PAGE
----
THE Borders-born editor of an award-winning news and lifestyle magazine believes there is space in the market for a similar publication to flourish in the region.

John Ross Scott, a former Lib Dem leader of Scottish Borders Council and a long-time campaigner for the return of the railway, was commenting at the weekend after travelling down from Orkney to attend the 12th annual Scottish Magazine of the Year Awards in Glasgow.

At the ceremony hosted by comedian Fred MacAulay, Living Orkney, the monthly magazine which Mr Scott has edited for the past five years, took top spot in the Small Publishing Company category.

“It’s a case of fourth time lucky,” said Mr Scott after collecting the prize from the Professional Publishers Association (PPA).

“We were shortlisted and commended in 2010, 2011 and last year, so it’s great to finally win the big award.” The Border Telegraph caught up with Mr Scott on Sunday when he visited family and friends in his native Hawick and in Innerleithen.

Stopping off in Galashiels to see progress with the railway works, he told us: “There’s so much happening in the Borders with its larger and much more diverse population and the railway is set to bring yet more people and enhance an already broad cultural base.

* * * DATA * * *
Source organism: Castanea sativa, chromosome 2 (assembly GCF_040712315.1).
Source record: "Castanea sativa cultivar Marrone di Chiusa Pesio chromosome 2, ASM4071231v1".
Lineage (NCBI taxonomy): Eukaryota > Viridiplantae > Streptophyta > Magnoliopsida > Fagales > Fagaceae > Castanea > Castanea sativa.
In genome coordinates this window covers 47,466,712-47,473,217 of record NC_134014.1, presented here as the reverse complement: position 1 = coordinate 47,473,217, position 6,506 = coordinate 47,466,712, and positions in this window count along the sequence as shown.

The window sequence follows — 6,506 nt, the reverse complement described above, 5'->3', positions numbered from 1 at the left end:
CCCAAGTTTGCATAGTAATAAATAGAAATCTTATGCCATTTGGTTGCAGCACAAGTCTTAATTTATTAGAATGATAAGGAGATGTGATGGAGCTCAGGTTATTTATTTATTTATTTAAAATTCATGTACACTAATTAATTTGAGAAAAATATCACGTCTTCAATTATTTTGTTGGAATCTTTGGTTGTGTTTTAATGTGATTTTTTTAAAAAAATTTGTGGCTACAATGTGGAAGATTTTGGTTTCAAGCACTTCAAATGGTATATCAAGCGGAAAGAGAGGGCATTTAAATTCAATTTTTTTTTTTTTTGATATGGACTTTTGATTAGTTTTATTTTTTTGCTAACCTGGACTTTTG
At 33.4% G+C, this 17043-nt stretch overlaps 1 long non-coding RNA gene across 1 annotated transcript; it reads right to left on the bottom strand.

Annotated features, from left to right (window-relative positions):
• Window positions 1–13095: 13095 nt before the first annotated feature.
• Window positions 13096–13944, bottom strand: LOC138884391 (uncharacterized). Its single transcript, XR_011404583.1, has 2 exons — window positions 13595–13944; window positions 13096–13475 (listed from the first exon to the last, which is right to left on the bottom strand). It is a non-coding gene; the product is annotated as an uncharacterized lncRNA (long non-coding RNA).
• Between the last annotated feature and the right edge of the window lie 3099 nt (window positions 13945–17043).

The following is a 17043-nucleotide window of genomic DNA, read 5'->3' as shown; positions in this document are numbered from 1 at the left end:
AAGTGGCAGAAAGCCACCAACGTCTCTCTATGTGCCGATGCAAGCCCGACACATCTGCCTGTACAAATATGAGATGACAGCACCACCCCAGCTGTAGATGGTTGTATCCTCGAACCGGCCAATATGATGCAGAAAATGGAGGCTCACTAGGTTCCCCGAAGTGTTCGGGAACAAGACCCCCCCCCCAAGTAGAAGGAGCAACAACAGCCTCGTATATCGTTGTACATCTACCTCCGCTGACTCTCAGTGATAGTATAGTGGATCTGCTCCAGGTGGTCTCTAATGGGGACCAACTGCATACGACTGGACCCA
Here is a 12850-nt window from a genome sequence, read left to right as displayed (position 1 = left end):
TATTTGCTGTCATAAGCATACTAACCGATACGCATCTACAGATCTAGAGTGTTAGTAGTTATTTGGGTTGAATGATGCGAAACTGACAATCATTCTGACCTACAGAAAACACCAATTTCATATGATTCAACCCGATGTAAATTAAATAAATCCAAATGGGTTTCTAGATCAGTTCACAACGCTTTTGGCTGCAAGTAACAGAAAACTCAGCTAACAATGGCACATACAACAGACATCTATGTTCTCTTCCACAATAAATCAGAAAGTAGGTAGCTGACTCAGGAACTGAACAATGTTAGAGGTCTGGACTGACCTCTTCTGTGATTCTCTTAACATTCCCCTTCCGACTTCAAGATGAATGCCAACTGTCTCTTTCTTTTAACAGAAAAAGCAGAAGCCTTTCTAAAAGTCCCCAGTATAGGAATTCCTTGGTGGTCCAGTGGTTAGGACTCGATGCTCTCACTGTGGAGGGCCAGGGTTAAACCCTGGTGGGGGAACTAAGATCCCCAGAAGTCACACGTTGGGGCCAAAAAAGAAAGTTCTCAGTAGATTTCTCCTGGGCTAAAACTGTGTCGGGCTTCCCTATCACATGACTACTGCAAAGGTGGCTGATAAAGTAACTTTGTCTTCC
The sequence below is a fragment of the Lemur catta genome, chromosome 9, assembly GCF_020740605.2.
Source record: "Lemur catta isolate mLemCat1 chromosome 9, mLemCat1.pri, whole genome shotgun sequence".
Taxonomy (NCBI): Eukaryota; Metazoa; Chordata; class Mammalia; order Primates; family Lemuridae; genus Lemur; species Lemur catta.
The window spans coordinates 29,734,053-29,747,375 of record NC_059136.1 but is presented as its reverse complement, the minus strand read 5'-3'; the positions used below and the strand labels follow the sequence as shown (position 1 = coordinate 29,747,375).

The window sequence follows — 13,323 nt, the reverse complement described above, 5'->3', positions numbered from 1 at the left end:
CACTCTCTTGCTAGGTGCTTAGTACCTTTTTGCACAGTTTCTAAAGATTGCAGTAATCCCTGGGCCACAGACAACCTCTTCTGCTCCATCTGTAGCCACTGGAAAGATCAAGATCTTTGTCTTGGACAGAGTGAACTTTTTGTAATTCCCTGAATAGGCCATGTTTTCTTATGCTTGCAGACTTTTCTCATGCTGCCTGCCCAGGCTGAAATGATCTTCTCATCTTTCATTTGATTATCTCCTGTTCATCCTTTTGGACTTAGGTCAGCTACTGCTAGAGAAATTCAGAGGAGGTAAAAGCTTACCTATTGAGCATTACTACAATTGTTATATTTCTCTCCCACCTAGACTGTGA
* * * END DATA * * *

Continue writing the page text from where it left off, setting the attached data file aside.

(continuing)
“The success of the Border Telegraph, one of the few Scottish papers to actually increase its circulation, has shown there is an appetite for local news and I believe there is scope for a publisher to build on that excellent work with a magazine which fully reflects the lives and interests of Borderers, old and new.” Mr Scott’s magazine, which retails at £3 and is also published online, has seen its advertising revenue – and its circulation – increase by 12.5% over the past year, an achievement acknowledged by the PPA judges.

They also commended regular features in the publication, including a creative writing column, Back Chat (which invites readers on social media to respond to current issues), photographic competitions, and View Fae the Owld Men’s Hut – a critical take on topical events by the retired gentlemen who gather for a natter at Kirkwall harbour.

Meanwhile, Mr Scott said he was “staggered and delighted” to see for himself the progress with the Borders Railway.

A founder member of the Campaign for Borders Rail, he was a strong advocate of the project during his time as chairman of South East Scotland Transport Partnership and as Scottish Lib Dem transport spokesman from 1998-1999.

“Two years ago, I walked the length of the line from Kinnaird Park to Tweedbank and it was knee high in weeds. To visit Galashiels and see the transformation is quite breathtaking.” Mr Scott was leader of SBC for sixteen months from January 2002. After losing his Hawick seat in the following year’s election he moved to Orkney with wife Vanda to edit a local newspaper.

For the past seven years he has also been the two-day-a-week chairman of NHS Orkney.